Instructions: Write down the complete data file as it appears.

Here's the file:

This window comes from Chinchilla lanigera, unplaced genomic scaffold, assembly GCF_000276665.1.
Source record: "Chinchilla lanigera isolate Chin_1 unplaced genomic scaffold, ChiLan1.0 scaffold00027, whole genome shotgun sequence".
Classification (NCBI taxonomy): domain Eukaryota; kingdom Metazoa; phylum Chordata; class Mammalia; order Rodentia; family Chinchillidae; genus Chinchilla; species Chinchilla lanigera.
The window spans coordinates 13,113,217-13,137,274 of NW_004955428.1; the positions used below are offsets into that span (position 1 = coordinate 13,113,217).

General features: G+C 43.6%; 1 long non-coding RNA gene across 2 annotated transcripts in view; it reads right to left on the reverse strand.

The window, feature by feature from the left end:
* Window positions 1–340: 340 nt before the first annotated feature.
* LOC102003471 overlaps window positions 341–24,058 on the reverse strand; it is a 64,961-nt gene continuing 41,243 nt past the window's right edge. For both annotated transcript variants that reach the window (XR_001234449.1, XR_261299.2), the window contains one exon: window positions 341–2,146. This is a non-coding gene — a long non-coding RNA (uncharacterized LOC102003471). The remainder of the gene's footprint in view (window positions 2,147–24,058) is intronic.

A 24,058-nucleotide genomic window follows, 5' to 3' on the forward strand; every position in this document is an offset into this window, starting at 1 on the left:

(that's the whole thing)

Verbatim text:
This window comes from Chinchilla lanigera, unplaced genomic scaffold, assembly GCF_000276665.1.
Source record: "Chinchilla lanigera isolate Chin_1 unplaced genomic scaffold, ChiLan1.0 scaffold00027, whole genome shotgun sequence".
Classification (NCBI taxonomy): domain Eukaryota; kingdom Metazoa; phylum Chordata; class Mammalia; order Rodentia; family Chinchillidae; genus Chinchilla; species Chinchilla lanigera.
The window spans coordinates 13,113,217-13,137,274 of NW_004955428.1; the positions used below are offsets into that span (position 1 = coordinate 13,113,217).

General features: G+C 43.6%; 1 long non-coding RNA gene across 2 annotated transcripts in view; it reads right to left on the reverse strand.

The window, feature by feature from the left end:
* Window positions 1–340: 340 nt before the first annotated feature.
* LOC102003471 overlaps window positions 341–24,058 on the reverse strand; it is a 64,961-nt gene continuing 41,243 nt past the window's right edge. For both annotated transcript variants that reach the window (XR_001234449.1, XR_261299.2), the window contains one exon: window positions 341–2,146. This is a non-coding gene — a long non-coding RNA (uncharacterized LOC102003471). The remainder of the gene's footprint in view (window positions 2,147–24,058) is intronic.

A 24,058-nucleotide genomic window follows, 5' to 3' on the forward strand; every position in this document is an offset into this window, starting at 1 on the left: